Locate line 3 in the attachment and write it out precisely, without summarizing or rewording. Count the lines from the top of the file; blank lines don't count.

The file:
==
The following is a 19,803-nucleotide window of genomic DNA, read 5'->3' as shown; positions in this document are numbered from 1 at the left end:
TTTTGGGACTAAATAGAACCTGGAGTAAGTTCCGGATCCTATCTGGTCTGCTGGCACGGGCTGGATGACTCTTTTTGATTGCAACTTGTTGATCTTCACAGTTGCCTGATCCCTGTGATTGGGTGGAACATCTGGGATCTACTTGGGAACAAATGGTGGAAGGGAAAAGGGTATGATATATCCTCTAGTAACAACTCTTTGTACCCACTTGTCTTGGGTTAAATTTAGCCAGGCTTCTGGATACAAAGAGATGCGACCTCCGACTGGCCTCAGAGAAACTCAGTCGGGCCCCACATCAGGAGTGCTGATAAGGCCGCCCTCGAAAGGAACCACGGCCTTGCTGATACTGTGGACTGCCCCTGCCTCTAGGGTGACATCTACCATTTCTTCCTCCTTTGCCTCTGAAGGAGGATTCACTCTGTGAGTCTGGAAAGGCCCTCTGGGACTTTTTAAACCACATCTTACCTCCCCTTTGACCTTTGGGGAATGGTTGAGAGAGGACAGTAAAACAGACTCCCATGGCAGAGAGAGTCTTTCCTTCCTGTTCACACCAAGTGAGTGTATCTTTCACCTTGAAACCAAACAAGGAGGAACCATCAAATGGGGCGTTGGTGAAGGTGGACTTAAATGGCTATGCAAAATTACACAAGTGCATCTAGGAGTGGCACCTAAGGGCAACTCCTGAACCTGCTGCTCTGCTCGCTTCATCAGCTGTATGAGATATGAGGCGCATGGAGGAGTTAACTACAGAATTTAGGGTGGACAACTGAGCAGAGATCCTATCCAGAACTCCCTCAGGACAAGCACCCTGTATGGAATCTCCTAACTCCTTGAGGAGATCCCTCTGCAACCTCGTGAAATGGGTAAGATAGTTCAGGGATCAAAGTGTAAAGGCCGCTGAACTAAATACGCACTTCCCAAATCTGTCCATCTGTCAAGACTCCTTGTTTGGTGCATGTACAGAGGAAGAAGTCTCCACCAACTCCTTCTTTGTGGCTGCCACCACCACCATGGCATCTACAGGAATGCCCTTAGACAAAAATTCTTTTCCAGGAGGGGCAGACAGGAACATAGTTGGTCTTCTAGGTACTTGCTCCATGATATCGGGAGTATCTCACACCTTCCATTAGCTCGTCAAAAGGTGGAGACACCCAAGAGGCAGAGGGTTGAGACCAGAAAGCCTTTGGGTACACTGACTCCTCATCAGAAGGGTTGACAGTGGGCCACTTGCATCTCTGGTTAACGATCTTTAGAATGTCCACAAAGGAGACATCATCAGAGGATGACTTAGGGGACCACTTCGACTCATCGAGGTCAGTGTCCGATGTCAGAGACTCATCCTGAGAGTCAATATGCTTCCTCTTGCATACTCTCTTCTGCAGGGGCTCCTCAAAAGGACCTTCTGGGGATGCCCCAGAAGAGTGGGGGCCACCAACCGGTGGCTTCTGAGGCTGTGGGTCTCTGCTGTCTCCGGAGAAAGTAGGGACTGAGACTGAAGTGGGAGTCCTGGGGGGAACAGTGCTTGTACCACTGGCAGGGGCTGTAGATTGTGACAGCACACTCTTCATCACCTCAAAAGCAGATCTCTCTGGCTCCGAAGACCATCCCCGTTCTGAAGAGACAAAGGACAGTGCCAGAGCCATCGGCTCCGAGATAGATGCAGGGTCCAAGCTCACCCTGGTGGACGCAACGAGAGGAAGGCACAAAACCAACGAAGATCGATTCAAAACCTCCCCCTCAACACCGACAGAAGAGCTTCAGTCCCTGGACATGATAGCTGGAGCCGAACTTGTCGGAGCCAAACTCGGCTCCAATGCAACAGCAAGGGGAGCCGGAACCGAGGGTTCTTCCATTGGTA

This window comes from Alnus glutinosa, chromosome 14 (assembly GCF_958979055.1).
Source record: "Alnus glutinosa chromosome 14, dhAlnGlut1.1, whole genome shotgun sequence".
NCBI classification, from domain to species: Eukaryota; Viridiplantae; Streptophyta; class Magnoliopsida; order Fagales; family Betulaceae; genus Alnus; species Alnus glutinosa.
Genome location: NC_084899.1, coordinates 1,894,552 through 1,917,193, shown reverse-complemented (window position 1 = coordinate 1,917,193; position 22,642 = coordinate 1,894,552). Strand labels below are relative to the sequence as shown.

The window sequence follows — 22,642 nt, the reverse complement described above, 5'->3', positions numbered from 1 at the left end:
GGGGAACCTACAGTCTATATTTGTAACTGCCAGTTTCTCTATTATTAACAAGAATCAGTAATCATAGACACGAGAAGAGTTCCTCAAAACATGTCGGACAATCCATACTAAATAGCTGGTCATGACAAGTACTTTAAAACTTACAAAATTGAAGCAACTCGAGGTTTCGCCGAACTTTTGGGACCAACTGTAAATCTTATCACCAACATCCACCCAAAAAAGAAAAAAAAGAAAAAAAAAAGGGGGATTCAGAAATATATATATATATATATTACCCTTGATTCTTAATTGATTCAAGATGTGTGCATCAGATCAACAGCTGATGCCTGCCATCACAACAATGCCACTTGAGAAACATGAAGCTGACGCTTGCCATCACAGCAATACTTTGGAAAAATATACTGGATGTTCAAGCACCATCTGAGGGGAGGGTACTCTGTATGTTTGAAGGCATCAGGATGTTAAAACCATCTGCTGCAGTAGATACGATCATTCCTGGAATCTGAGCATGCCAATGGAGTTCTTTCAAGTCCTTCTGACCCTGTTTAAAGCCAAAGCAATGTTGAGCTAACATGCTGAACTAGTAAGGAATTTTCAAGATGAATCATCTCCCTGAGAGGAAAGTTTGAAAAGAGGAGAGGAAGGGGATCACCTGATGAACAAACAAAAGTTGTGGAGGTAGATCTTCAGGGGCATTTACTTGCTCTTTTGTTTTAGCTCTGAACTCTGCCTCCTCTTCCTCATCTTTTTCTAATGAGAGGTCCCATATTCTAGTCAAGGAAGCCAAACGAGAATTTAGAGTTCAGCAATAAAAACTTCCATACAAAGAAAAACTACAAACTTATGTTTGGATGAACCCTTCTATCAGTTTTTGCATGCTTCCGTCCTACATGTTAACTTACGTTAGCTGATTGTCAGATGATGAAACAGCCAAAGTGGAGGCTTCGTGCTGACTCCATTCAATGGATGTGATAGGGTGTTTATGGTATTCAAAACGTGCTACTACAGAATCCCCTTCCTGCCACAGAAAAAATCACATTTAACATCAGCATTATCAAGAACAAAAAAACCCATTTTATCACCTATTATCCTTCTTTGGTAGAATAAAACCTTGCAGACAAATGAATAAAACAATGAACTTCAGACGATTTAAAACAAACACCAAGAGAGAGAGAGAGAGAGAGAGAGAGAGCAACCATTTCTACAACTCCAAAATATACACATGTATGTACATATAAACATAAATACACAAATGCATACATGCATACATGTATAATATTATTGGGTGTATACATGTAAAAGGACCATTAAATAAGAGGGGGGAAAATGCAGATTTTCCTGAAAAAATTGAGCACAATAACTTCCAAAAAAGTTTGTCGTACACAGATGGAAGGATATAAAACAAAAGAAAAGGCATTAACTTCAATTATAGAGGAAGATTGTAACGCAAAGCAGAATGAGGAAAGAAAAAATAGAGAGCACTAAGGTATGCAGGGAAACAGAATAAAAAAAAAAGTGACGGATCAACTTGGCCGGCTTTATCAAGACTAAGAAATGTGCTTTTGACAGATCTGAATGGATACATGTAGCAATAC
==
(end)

This window comes from Alnus glutinosa, chromosome 14 (assembly GCF_958979055.1).